JAL libraries are good too, USB, FAT, SD Cards, Graphic and Text panels, Maths etc. You can swap between bit banged GPIO or dedicated I2C, Serial etc HW with JAL libraries.

    An Ardunio is for people that can't solder veroboard or order cheap custom PCB from China. AVR and PIC are equally easy to use without that ecosystem.

    1. Anonymous Coward
      Anonymous Coward

      Re: PIC

      JAL.. dear god, no. That's what I mean about being like wordpress. Half-assed crap like this, all over the place.

  6. Rob Crawford

    Firstly, AVR processors are all over the place, the Arduino is only a very minor use for it.

    I know several hardware designers who will walk away if they are subsumed by PIC makers.

    Microchip are notorious for only having partially implemented features on their processors and a habit of changing behaviour without any notice whatsoever.

    ATMEL may not be perfect but the other lot are awful, at least it isn't Jennic buying them I suppose

    1. inmypjs Silver badge

      "I know several hardware designers who will walk away if they are subsumed by PIC makers."

      You know a bunch of idiots then.

      Microchip silicon isn't substantially more or less buggy than anyone else's. There customer support is much better than most and Atmel,.

      Atmel have a history of shitting on customers setting their fabs to make what is most profitable at the time leaving longer term customers with Atmel design ins to go fish.

      They will also make parts obsolete leaving customers with expensive re-design and re-qualifaction. Microchip still make and sell parts from the 80's.

      1. Mike 16 Silver badge

        Re: "... walk away if they are subsumed by PIC makers."

        Companies change hands all the time, change minds even more often. I understand having an emotional response to ones culture being threatened, but decent severance goes a long way toward salving that. If you quit in a huff you miss out on that possibility. (<-- reply to originator of this subject)

        That said, since inmypjs mentioned it, I guess it's OK to reveal that the vendor name I redacted in a previous comment was Atmel. To be _very_ clear, though, if you have been in this industry long enough you have a fair chance of being similarly screwed (broken delivery contracts, defective chips "delivered' but unusable, pricing jumps mid contract, re-labeled fallouts...) by any semi vendor. So, Atmel just joined the crowd with Intel, TI, Motorola, Signetics, and NatSemi. So far.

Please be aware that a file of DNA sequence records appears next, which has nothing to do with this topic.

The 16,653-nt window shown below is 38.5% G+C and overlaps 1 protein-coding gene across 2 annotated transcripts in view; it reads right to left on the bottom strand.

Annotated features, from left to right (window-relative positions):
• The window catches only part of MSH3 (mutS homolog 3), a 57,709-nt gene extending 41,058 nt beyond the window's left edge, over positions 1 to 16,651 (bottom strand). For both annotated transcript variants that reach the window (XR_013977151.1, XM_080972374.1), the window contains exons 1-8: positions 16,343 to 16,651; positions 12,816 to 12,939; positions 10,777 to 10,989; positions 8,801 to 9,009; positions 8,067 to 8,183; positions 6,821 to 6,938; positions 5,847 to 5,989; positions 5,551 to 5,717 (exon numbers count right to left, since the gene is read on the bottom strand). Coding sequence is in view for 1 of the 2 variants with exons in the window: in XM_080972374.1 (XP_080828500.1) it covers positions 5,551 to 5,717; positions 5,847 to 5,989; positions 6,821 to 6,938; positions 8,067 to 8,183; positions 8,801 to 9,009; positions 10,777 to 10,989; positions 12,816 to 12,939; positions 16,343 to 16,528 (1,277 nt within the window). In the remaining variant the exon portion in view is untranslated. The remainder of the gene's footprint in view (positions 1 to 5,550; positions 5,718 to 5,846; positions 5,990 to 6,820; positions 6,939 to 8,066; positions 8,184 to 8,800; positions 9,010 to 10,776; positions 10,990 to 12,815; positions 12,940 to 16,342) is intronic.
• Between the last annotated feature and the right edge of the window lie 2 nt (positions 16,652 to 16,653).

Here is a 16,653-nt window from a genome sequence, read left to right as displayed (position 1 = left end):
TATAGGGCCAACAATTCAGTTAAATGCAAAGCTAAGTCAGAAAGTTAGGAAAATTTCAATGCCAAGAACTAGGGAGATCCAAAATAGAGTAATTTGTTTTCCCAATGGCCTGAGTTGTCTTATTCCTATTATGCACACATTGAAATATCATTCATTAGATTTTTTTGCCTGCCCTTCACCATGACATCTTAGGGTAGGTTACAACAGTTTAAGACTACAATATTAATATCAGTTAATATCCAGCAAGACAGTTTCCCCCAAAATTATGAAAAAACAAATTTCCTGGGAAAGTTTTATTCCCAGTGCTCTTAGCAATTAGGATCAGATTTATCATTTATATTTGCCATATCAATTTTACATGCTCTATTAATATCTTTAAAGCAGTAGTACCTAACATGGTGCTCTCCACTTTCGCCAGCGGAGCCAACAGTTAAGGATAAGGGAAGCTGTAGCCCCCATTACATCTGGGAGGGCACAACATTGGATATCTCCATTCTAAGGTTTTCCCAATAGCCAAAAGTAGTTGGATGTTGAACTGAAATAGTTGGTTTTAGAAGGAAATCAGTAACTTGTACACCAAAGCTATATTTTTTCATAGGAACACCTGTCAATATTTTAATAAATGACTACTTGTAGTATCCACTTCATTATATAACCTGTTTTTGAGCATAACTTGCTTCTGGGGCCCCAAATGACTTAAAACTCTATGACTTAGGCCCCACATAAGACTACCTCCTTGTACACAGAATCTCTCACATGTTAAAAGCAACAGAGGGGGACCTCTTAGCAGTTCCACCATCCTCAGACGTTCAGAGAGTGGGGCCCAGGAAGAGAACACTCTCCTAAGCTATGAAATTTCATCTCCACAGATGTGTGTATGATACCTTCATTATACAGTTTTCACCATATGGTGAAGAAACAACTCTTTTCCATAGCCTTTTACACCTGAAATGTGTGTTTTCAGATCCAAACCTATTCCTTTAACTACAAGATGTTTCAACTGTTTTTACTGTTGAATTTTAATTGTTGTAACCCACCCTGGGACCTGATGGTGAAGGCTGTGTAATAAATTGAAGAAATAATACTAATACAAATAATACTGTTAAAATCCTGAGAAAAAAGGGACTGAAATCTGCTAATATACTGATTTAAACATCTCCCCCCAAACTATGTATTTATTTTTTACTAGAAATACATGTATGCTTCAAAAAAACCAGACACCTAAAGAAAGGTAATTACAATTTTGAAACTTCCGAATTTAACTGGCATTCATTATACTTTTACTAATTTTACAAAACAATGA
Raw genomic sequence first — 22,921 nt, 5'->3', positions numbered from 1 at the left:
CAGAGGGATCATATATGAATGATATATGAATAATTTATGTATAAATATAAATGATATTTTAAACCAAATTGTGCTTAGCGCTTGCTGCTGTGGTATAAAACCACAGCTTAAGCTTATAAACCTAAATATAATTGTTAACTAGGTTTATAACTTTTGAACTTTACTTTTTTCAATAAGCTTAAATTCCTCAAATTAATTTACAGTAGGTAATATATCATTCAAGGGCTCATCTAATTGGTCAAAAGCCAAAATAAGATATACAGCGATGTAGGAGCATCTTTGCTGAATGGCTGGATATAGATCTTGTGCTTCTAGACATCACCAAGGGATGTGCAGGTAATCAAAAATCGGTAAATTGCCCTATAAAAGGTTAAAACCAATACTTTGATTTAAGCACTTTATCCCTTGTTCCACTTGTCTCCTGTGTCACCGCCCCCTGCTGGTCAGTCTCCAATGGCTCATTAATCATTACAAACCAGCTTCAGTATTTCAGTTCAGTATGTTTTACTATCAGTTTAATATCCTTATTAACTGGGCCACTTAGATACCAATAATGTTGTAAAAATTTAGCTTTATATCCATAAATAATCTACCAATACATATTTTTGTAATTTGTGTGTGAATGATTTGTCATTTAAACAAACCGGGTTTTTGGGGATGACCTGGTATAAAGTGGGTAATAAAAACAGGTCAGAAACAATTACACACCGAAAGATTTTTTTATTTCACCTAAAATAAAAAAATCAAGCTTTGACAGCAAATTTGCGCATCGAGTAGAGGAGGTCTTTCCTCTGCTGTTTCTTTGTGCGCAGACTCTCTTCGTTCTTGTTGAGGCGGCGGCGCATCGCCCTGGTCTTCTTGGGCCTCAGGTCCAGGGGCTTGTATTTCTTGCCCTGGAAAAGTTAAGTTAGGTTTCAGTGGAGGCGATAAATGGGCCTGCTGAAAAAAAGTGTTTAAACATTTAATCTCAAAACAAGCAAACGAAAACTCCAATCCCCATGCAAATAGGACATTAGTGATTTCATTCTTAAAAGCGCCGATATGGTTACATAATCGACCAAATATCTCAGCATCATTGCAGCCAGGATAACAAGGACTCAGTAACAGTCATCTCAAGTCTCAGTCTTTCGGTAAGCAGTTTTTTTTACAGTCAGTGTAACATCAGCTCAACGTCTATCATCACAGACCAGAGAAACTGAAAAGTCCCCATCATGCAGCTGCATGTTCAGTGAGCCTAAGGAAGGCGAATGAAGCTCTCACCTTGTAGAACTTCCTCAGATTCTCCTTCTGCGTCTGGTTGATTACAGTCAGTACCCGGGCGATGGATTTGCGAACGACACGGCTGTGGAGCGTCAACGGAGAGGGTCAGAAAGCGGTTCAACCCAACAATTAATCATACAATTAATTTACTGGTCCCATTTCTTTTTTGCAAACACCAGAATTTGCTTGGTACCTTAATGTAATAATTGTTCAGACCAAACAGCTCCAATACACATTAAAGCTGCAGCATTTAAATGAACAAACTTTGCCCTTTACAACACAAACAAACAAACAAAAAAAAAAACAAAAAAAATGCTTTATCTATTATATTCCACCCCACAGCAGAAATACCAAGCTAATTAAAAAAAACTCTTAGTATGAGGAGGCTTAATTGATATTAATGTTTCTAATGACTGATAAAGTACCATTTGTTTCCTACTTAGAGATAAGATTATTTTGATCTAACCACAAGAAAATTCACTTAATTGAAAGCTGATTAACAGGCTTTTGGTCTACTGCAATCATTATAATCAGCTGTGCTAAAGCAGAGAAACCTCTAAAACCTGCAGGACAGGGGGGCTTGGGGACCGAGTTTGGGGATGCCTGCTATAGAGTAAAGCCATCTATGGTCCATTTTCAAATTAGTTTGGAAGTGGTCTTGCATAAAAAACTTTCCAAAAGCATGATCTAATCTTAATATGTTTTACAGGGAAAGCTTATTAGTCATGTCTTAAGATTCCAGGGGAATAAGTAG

7. inmypjs Silver badge

    "best known to people as the designer of the processor in Arduino boards"

    Microchip sells more than 3 million microprocessor chips a day, More than have been used to build all the Arduinos, clones, and derivatives ever made.

    Arduino sales are trivial for Atmel and utterly trivial in the global semiconductor market.

    When it comes to being gobby on the web and 'new media' the Arduino proponents are rather less trivial.

  8. Missing Semicolon Silver badge

    Can I humbly suggest MSP430G?

    I got hooked by the $10 dev board with free environment offer. They're neat little devices, most are sub £1, and go like stink.

    I've looked at other devices, but to get to the same level of decent IDE, plus in-circuit debugging, usually costs north of £100, so not much good for home messing about.

    They're nominally 3V parts (a pain for using all those Arduino modules out there) but they actually work from 1.8V to 3.6V, neatly allowing them to be powered directly from a couple of AAs.

  9. ChrisJC

    Is there a head-in-hands emoticon?

    Let us hope that adding Atmel to the mix raises the standard of the pitiful offerings from Microchip rather than Microchip lowering the standard of the Atmel offerings.


  10. Andus McCoatover

    Well, currently embroiled in an XMEGA project....

    ...for which I've had to learn Atmel's Studio 7, and worked with the free compilers, which are adequate, I looked at Microchip's offering.

    Seems their licence depends on what part family you're using (8,16 or 32-bit), but turns out about €500 for ONE user, ONE year, ONE architecture. Atmel gives me 8 and 32 bit AVR, and all their ARM stuff - free.

    Microchip's strategy would put me off a future upgrade for sure.

    So, no thanks, MPLAB.

    I'm sticking with Atmel, at least as long as their new Overchipped Microlords will let me...